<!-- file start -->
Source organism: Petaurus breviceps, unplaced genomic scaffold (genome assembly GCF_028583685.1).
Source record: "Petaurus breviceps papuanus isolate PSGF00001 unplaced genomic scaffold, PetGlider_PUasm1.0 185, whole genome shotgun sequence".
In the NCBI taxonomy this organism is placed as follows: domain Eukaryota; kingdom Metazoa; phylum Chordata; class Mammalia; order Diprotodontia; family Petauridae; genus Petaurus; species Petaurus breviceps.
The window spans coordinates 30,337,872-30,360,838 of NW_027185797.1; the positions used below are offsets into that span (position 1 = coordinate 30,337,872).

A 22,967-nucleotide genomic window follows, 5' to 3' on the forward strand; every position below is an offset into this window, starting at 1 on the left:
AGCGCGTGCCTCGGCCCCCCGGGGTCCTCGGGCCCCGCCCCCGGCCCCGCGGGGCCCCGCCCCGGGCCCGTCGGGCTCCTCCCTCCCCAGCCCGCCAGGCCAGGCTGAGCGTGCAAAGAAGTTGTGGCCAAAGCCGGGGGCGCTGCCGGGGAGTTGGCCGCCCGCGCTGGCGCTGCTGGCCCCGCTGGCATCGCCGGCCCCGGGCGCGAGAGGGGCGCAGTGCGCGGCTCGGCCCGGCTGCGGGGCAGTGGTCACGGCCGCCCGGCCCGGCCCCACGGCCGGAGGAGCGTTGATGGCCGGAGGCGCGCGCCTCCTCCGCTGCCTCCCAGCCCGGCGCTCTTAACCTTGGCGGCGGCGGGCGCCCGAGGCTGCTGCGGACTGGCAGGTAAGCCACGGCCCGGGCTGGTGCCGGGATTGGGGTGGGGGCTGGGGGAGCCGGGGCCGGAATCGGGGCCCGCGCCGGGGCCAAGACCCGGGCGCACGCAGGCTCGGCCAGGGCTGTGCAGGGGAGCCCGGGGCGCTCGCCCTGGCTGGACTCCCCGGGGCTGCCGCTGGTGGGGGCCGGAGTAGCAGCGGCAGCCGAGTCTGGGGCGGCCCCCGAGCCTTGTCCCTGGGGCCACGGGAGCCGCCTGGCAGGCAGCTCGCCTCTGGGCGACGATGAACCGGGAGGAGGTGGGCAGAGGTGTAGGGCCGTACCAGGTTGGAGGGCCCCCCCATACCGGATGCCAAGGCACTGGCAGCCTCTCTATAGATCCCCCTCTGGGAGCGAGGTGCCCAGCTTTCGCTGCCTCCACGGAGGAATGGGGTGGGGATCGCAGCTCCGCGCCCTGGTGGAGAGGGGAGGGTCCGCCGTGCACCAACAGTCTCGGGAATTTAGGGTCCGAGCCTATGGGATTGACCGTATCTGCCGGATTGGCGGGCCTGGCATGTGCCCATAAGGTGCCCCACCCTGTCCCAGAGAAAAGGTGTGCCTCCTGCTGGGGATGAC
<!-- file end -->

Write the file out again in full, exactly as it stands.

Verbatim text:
Source organism: Petaurus breviceps, unplaced genomic scaffold (genome assembly GCF_028583685.1).
Source record: "Petaurus breviceps papuanus isolate PSGF00001 unplaced genomic scaffold, PetGlider_PUasm1.0 185, whole genome shotgun sequence".
In the NCBI taxonomy this organism is placed as follows: domain Eukaryota; kingdom Metazoa; phylum Chordata; class Mammalia; order Diprotodontia; family Petauridae; genus Petaurus; species Petaurus breviceps.
The window spans coordinates 30,337,872-30,360,838 of NW_027185797.1; the positions used below are offsets into that span (position 1 = coordinate 30,337,872).

A 22,967-nucleotide genomic window follows, 5' to 3' on the forward strand; every position below is an offset into this window, starting at 1 on the left:
AGCGCGTGCCTCGGCCCCCCGGGGTCCTCGGGCCCCGCCCCCGGCCCCGCGGGGCCCCGCCCCGGGCCCGTCGGGCTCCTCCCTCCCCAGCCCGCCAGGCCAGGCTGAGCGTGCAAAGAAGTTGTGGCCAAAGCCGGGGGCGCTGCCGGGGAGTTGGCCGCCCGCGCTGGCGCTGCTGGCCCCGCTGGCATCGCCGGCCCCGGGCGCGAGAGGGGCGCAGTGCGCGGCTCGGCCCGGCTGCGGGGCAGTGGTCACGGCCGCCCGGCCCGGCCCCACGGCCGGAGGAGCGTTGATGGCCGGAGGCGCGCGCCTCCTCCGCTGCCTCCCAGCCCGGCGCTCTTAACCTTGGCGGCGGCGGGCGCCCGAGGCTGCTGCGGACTGGCAGGTAAGCCACGGCCCGGGCTGGTGCCGGGATTGGGGTGGGGGCTGGGGGAGCCGGGGCCGGAATCGGGGCCCGCGCCGGGGCCAAGACCCGGGCGCACGCAGGCTCGGCCAGGGCTGTGCAGGGGAGCCCGGGGCGCTCGCCCTGGCTGGACTCCCCGGGGCTGCCGCTGGTGGGGGCCGGAGTAGCAGCGGCAGCCGAGTCTGGGGCGGCCCCCGAGCCTTGTCCCTGGGGCCACGGGAGCCGCCTGGCAGGCAGCTCGCCTCTGGGCGACGATGAACCGGGAGGAGGTGGGCAGAGGTGTAGGGCCGTACCAGGTTGGAGGGCCCCCCCATACCGGATGCCAAGGCACTGGCAGCCTCTCTATAGATCCCCCTCTGGGAGCGAGGTGCCCAGCTTTCGCTGCCTCCACGGAGGAATGGGGTGGGGATCGCAGCTCCGCGCCCTGGTGGAGAGGGGAGGGTCCGCCGTGCACCAACAGTCTCGGGAATTTAGGGTCCGAGCCTATGGGATTGACCGTATCTGCCGGATTGGCGGGCCTGGCATGTGCCCATAAGGTGCCCCACCCTGTCCCAGAGAAAAGGTGTGCCTCCTGCTGGGGATGAC